Watch: Adam Hayward willing to fill any role, as always
In less than a week, the Tampa Bay Buccaneers will open their 2013 preseason schedule against the Baltimore Ravens. That August 8 battle at Raymond James Stadium will fall just 15 days after the team began training camp, and it's certain that some of the position battles that began on Day One of camp will still be ongoing.
Still, the NFL requires each team to produce a depth chart before its first game, and that's what the Buccaneers did on Friday. Given that the chart has a robust 90 names on it and that the first regular-season game is still more than a month away, Friday's release is light-years from final. In fact, given a few injury situations, the starting 22 in next Thursday's game aren't likely to match what the Bucs have put on paper this week.
All of which is to say, consider the Buccaneers' current depth chart to be a work in progress rather than an official declaration of which players are ahead in the fight for starting jobs. It is nevertheless the first three-deep (or six-deep, as is the case at some positions during camp) to be put on paper, so it's worth a quick review.
Thus, some points of interest on the depth chart made public on Friday:
- Running Back
Doug Martin obviously remains the starter but there is a crowded group behind him trying to win time as his primary backup, or as a third-down back or a jack-of-all-trades. Right now, seventh-year man Brian Leonard is listed next behind Martin at tailback, with rookie sixth-rounder Michael James, July signee Peyton Hillis and second-year player Michael Smith rounding out that group. Leonard and Hillis are both seen as players who could fill a hybrid tailback/fullback role, and James has also been showing off his versatility.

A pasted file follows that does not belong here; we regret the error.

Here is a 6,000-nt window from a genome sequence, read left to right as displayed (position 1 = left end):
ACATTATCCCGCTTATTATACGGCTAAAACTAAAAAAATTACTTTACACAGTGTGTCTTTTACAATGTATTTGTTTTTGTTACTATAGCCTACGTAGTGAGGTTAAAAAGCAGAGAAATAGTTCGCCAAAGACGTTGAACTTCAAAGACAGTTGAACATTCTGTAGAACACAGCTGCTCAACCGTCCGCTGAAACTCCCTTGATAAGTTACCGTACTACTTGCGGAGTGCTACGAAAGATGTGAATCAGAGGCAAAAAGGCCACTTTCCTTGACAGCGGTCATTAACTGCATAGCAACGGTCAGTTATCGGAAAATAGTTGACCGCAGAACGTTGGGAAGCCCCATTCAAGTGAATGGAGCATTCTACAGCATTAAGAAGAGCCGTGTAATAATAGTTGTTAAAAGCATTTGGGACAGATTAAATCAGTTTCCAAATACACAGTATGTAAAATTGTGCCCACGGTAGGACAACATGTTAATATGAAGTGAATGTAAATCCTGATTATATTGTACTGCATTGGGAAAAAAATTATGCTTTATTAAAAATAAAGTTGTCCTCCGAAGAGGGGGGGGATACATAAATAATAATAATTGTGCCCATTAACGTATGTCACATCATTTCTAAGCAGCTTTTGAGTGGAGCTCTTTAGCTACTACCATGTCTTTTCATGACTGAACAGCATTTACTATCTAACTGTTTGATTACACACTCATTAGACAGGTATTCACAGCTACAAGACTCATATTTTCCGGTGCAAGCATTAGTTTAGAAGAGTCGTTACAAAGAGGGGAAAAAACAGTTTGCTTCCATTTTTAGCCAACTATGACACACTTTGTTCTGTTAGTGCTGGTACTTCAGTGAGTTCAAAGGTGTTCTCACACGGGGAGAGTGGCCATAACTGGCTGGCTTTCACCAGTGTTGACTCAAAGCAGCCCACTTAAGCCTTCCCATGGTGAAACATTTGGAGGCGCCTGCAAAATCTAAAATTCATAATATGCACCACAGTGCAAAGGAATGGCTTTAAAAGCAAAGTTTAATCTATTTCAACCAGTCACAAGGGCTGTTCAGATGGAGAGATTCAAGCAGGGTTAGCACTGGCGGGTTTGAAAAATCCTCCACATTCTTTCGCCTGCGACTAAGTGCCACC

"Your backup running backs have to be able to help you on special teams," said Head Coach Greg Schiano. "That's the athletic build that should [help on special teams] and at times we didn't have that last year, which hurt your 46-man roster. [It] put too much of a burden on the other guys."
- Wide Receiver
No real surprises here as Kevin Ogletree and Tiquan Underwood are listed right behind clear starters Vincent Jackson and Mike Williams, respectively. Underwood held the team's third-receiver job for a good portion of last season and Ogletree was seen as a direct competitor for that job when signed as an unrestricted free agent in March. Of course, the Bucs have been known to carry anywhere from four to seven receivers on the 53-man roster, some of that dependent upon decisions made in the special teams lineup, so it's good to look past the first two columns on the depth chart. Currently occupying the two slots behind Ogletree and Underwood are a pair of first-year players who were on the roster at the end of last year, Chris Owusu and David Douglas. Both have some capabilities in the return game; in fact, Douglas is listed second on this depth chart at punt returner.